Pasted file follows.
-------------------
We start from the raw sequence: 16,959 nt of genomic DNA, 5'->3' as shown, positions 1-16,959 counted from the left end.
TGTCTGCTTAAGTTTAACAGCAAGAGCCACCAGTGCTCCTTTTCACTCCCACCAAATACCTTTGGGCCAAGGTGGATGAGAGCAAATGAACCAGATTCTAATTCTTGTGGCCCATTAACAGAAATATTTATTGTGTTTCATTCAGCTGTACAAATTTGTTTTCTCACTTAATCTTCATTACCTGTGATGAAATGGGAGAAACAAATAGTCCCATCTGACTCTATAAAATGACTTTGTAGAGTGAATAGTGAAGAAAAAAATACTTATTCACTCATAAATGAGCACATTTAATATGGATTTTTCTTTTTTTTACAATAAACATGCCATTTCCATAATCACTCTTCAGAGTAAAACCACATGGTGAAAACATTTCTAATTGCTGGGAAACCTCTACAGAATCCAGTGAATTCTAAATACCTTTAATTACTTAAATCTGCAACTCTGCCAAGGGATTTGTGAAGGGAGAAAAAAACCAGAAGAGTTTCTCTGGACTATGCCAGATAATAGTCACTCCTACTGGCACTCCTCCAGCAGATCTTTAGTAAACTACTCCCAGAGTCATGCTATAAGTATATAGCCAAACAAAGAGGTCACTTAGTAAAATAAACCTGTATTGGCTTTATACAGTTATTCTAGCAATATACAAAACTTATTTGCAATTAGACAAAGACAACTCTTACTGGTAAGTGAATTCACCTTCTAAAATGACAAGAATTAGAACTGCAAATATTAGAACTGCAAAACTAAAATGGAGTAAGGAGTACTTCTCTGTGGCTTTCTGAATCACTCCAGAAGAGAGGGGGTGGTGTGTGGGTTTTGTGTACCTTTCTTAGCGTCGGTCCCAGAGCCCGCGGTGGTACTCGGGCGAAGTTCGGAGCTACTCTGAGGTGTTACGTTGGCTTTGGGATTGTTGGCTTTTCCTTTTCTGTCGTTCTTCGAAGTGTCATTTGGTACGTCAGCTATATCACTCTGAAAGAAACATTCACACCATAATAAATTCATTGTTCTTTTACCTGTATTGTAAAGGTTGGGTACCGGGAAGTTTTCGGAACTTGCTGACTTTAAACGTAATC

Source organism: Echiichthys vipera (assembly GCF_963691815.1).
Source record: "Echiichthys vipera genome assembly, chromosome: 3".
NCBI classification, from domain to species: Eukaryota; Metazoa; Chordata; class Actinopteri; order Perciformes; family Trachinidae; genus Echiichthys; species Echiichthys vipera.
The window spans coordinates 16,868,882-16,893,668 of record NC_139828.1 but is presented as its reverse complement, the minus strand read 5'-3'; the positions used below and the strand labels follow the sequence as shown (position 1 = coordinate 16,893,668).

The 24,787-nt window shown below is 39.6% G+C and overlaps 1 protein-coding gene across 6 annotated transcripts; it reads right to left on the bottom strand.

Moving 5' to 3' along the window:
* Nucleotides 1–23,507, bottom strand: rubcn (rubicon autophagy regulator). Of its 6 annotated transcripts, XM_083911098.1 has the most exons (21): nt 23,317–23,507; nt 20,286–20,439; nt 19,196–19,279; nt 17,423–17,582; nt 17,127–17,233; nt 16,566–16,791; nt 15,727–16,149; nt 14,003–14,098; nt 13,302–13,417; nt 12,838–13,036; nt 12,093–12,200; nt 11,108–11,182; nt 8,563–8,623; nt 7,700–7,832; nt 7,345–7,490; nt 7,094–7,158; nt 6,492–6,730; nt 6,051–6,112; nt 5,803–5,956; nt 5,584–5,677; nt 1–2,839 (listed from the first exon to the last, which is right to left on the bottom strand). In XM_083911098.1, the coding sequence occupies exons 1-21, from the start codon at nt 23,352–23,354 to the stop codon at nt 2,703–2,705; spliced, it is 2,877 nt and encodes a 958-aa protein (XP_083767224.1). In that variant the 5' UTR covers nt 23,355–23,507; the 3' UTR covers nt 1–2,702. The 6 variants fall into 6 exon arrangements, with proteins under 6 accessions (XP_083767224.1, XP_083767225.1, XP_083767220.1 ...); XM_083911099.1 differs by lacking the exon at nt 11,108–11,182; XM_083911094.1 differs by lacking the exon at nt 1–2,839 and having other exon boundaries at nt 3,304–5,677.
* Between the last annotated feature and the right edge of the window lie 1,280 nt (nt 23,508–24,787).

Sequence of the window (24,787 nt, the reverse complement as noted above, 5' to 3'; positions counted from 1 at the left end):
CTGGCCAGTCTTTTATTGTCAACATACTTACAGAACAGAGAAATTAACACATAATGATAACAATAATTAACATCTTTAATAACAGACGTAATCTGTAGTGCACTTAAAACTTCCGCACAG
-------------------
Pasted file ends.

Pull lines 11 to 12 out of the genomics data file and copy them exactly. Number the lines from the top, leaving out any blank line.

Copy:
Sequence of the window (24,787 nt, the reverse complement as noted above, 5' to 3'; positions counted from 1 at the left end):
CTGGCCAGTCTTTTATTGTCAACATACTTACAGAACAGAGAAATTAACACATAATGATAACAATAATTAACATCTTTAATAACAGACGTAATCTGTAGTGCACTTAAAACTTCCGCACAG